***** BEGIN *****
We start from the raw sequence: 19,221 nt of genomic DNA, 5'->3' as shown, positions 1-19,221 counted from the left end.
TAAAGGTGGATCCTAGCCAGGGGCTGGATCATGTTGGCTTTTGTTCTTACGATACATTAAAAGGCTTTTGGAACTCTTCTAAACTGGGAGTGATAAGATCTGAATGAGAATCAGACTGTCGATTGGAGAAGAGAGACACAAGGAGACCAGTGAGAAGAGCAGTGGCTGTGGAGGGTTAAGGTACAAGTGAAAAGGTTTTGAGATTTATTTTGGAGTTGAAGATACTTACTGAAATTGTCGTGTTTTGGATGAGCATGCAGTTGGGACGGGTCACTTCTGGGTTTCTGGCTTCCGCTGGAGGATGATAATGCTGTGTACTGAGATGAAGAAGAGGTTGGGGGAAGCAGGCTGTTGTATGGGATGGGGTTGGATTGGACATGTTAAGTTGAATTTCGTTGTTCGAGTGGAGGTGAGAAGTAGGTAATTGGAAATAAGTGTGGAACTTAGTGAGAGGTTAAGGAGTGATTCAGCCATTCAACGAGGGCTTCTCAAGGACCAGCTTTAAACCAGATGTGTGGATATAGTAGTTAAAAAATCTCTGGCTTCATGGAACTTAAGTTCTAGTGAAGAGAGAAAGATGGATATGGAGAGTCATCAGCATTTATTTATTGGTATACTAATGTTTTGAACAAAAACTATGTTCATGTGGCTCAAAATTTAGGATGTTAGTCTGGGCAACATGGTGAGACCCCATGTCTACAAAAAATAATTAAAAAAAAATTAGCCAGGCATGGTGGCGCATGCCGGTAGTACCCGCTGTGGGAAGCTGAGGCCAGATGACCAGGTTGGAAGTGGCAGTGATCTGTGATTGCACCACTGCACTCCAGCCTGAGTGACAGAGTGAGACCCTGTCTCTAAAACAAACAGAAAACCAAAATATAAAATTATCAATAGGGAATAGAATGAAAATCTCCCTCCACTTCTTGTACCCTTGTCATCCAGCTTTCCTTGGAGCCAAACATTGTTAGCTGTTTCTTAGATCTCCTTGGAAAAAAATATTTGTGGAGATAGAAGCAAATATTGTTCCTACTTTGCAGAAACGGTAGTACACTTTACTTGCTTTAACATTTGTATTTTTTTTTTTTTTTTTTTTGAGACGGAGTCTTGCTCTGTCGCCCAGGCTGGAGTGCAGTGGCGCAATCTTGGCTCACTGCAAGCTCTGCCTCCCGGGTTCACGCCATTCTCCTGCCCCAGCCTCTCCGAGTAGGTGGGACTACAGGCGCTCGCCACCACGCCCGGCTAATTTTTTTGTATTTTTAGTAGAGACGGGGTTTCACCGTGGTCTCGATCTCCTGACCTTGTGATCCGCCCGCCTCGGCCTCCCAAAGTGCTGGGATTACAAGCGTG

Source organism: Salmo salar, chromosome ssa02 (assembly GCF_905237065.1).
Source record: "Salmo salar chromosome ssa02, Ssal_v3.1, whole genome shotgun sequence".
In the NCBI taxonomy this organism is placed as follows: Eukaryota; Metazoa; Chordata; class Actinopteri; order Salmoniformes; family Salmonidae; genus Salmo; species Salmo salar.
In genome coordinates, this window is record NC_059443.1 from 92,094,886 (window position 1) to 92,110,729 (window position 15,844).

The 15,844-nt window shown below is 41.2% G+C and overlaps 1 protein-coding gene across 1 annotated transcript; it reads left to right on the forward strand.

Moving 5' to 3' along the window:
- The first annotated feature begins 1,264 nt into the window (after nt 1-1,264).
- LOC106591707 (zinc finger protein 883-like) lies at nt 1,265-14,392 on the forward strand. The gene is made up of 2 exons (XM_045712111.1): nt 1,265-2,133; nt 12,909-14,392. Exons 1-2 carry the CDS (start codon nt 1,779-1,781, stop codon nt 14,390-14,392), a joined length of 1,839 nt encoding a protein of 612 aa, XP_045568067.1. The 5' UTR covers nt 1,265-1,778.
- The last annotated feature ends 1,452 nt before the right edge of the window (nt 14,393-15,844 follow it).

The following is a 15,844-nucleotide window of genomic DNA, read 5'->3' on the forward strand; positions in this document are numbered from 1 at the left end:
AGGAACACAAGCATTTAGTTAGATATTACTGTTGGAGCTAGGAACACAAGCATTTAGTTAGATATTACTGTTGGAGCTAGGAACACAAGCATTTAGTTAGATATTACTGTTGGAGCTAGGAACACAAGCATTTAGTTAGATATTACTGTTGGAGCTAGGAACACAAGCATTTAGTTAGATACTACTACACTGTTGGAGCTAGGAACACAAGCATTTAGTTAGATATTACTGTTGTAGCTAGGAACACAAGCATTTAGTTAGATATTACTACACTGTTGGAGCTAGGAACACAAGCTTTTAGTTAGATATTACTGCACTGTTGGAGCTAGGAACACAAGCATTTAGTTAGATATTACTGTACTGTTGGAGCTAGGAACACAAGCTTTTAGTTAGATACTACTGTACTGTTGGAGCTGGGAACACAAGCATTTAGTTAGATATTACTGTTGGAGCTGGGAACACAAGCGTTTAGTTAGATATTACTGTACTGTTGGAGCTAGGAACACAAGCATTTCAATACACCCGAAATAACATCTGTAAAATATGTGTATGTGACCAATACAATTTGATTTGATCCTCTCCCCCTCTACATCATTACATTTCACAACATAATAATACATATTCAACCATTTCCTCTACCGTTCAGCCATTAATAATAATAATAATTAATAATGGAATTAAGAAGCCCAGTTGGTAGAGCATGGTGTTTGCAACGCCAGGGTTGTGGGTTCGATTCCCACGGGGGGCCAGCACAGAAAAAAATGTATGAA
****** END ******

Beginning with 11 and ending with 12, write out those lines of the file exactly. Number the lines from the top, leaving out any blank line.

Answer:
- The last annotated feature ends 1,452 nt before the right edge of the window (nt 14,393-15,844 follow it).

The following is a 15,844-nucleotide window of genomic DNA, read 5'->3' on the forward strand; positions in this document are numbered from 1 at the left end: